£25m to research ‘bigger picture’ behind disease

Three Scotland-based research initiatives among recipients of first funding round of the UK prevention research partnership

Tuesday 14th May 2019

Leading researchers, local and national policy makers, charities, non-government organisations and the public are to be brought together in new projects trying to tackle diseases such as diabetes and cancer.

The UK prevention research partnership (UKPRP) is investing £25m into understanding and influencing the social, economic and environmental factors affecting our health

Funding is being awarded to eight projects tackling the ‘bigger picture factors’ behind the prevention of non-communicable diseases, such as heart disease, poor mental health and obesity.

Three projects led or based in Scotland, at the Universities of Glasgow and Edinburgh, are set to benefit.

Non-communicable diseases are those that cannot be passed from person to person and make up the majority of illnesses suffered in the UK.

Professor Dame Sally Macintyre, chair of the UKPRP scientific advisory board and expert review group panel said:

These newly funded, well designed projects will help to lift the lid on the social, economic and environmental factors affecting our health. By investing in these interdisciplinary teams and drawing on a wide range of knowledge and expertise, UKPRP is supporting work that will have real life benefits for both policy makers and the wider public alike.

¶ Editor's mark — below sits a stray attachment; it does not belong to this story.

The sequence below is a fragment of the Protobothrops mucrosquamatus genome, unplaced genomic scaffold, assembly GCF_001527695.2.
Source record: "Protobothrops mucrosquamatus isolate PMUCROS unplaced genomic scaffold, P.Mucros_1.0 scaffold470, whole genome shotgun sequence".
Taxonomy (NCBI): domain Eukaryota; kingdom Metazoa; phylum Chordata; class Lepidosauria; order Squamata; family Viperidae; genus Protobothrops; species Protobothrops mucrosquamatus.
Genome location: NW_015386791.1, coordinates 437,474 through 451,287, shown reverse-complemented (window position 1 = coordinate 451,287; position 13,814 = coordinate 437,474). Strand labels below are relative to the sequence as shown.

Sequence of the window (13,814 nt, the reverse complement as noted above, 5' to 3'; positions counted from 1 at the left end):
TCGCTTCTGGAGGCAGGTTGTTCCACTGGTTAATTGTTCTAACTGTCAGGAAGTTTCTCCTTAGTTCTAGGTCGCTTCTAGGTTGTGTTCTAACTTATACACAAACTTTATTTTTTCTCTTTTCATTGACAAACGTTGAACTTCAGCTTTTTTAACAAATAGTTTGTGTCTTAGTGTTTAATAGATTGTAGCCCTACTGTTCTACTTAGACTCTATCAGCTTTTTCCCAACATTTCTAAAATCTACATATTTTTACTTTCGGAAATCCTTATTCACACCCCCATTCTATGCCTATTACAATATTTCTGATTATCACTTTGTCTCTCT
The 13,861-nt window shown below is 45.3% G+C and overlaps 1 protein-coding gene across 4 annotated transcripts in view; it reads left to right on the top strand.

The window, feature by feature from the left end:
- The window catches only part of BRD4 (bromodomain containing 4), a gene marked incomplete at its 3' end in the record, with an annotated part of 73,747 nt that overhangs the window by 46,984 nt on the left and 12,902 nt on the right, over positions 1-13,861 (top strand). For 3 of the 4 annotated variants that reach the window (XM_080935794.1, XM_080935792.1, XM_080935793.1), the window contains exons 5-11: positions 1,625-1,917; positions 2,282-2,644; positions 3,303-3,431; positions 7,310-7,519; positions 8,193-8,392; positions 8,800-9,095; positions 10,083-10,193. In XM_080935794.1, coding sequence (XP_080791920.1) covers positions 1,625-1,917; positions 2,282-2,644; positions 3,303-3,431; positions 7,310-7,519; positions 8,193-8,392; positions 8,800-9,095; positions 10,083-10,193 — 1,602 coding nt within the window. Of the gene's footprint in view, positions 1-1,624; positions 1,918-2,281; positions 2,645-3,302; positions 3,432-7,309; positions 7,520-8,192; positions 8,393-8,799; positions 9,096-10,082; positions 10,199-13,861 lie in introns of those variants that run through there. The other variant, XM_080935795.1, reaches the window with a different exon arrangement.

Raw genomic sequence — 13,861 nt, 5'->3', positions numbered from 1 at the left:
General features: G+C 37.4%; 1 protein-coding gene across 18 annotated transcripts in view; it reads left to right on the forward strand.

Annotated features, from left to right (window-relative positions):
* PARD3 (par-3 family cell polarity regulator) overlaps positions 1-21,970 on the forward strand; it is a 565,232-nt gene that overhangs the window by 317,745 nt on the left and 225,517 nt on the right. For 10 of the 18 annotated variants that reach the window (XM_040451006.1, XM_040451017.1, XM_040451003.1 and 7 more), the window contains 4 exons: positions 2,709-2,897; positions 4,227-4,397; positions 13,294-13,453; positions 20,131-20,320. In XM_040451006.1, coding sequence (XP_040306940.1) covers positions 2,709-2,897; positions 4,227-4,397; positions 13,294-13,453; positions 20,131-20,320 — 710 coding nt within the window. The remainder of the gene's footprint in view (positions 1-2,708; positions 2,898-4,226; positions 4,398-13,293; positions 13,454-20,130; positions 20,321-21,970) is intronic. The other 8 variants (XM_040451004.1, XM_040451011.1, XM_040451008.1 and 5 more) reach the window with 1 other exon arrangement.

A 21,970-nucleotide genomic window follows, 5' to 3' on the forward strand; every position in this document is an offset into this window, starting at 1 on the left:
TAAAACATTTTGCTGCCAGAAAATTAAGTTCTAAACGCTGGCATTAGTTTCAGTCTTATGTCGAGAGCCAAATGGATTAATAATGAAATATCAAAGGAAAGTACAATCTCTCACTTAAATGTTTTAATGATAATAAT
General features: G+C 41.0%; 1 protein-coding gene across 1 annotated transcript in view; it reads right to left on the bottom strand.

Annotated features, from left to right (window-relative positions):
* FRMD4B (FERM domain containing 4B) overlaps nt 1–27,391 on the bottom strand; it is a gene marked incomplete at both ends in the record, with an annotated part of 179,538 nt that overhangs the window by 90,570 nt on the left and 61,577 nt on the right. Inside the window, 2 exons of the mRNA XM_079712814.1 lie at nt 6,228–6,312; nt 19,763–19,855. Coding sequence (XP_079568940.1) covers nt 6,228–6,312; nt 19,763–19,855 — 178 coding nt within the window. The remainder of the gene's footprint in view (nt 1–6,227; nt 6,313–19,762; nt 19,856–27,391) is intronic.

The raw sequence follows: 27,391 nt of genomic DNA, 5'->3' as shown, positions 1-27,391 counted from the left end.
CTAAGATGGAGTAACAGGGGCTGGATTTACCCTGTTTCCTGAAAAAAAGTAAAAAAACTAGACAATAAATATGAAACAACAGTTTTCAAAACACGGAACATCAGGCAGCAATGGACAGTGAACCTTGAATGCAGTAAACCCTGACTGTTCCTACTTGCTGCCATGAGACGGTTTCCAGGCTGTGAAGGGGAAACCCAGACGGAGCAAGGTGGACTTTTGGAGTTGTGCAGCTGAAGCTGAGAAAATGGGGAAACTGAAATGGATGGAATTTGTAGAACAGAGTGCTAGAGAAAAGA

“Non-communicable diseases place a huge burden on us all and we hope that this investment will help to provide practical and tangible solutions that will positively impact people’s lives and health.”

Four of the first tranche of awards are going to large interdisciplinary research programmes lasting for five years that are looking to tackle a specific challenge to preventing people becoming ill, delivering population-level change.

Four network awards are also being distributed. These are granted for up to four years of funding to develop new communities of researchers from diverse disciplines to tackle non-communicable disease prevention.

£5.9m has been awarded to the SPECTRUM project, led by the University of Edinburgh’s Professor Linda Bauld and focusing on investigating the approaches used by commercial producers of tobacco, alcohol and food to promote their products, influence policy and people's choices.

Ruth Dundas heads up a project at the University of Glasgow – known as MatCH-Net – focusing on maternal and child health. £408,000 has been awarded for the next four years to harness cross-country administrative data to evaluate national policy impacts on maternal, infant and child health and health inequalities across all four UK nations.

A further £402,000 is being invested over four years in the population health agent-based simulation network (PHASE), based at the University of Glasgow and led by Professor Laurence Moore.

Twelve funders established the multimillion-pound UKPRP in 2017, including charities, UK Research & Innovation (UKRI) councils and UK health and social care departments.